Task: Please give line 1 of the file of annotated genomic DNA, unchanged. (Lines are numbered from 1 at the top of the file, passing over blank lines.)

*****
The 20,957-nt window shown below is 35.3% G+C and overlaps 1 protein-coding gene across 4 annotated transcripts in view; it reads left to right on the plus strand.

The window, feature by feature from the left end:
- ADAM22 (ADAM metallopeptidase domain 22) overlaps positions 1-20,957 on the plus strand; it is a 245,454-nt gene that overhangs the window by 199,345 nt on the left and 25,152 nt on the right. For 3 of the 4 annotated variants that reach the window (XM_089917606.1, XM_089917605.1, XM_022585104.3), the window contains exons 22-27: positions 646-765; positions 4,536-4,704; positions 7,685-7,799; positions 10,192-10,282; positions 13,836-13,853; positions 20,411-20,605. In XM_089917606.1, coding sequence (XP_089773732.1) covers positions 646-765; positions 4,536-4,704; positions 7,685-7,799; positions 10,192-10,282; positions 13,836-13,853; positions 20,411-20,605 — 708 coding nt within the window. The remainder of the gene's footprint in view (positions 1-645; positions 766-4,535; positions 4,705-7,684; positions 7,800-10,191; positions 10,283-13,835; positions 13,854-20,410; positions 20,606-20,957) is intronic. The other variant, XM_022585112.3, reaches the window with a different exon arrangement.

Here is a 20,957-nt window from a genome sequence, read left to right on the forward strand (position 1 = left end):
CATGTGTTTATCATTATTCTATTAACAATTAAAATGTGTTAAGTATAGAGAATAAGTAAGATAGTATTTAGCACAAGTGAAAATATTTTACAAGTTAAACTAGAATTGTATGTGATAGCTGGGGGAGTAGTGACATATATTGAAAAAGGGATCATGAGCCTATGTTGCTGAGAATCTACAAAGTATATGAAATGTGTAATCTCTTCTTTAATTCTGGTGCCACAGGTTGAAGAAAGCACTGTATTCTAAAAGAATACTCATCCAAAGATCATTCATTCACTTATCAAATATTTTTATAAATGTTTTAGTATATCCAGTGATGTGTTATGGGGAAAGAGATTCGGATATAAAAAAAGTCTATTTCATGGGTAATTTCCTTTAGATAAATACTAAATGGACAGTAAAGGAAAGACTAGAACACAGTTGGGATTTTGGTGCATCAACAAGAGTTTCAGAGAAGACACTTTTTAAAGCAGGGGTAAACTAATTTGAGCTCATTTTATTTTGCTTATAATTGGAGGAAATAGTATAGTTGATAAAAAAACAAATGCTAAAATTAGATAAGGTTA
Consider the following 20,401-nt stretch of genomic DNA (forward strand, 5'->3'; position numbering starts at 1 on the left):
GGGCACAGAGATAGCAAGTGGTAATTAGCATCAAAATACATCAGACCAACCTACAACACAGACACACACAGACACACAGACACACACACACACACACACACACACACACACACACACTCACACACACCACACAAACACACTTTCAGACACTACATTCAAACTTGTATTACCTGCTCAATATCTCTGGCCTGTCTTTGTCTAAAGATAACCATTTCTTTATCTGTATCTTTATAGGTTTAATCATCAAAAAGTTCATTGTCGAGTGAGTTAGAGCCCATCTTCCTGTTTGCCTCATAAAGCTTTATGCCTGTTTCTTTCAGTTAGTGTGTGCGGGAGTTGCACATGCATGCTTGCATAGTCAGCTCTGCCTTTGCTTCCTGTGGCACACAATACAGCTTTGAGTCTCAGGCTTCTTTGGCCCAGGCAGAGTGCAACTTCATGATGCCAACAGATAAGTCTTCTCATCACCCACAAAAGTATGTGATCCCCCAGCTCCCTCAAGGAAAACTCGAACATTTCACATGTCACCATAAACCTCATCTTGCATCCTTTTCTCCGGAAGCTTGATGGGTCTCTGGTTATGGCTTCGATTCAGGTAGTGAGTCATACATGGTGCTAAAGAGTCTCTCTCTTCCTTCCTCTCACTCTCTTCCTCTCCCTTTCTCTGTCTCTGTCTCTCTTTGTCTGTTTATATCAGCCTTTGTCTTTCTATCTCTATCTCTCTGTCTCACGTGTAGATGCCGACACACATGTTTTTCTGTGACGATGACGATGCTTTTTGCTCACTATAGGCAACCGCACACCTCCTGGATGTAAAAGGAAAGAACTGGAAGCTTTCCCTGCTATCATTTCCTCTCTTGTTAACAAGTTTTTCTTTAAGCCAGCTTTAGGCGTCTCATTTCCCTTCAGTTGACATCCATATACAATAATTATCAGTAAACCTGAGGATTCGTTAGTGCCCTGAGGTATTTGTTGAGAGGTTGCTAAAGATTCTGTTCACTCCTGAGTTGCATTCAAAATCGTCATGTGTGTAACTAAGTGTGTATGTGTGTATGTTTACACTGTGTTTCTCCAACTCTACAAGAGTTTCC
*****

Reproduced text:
The 20,957-nt window shown below is 35.3% G+C and overlaps 1 protein-coding gene across 4 annotated transcripts in view; it reads left to right on the plus strand.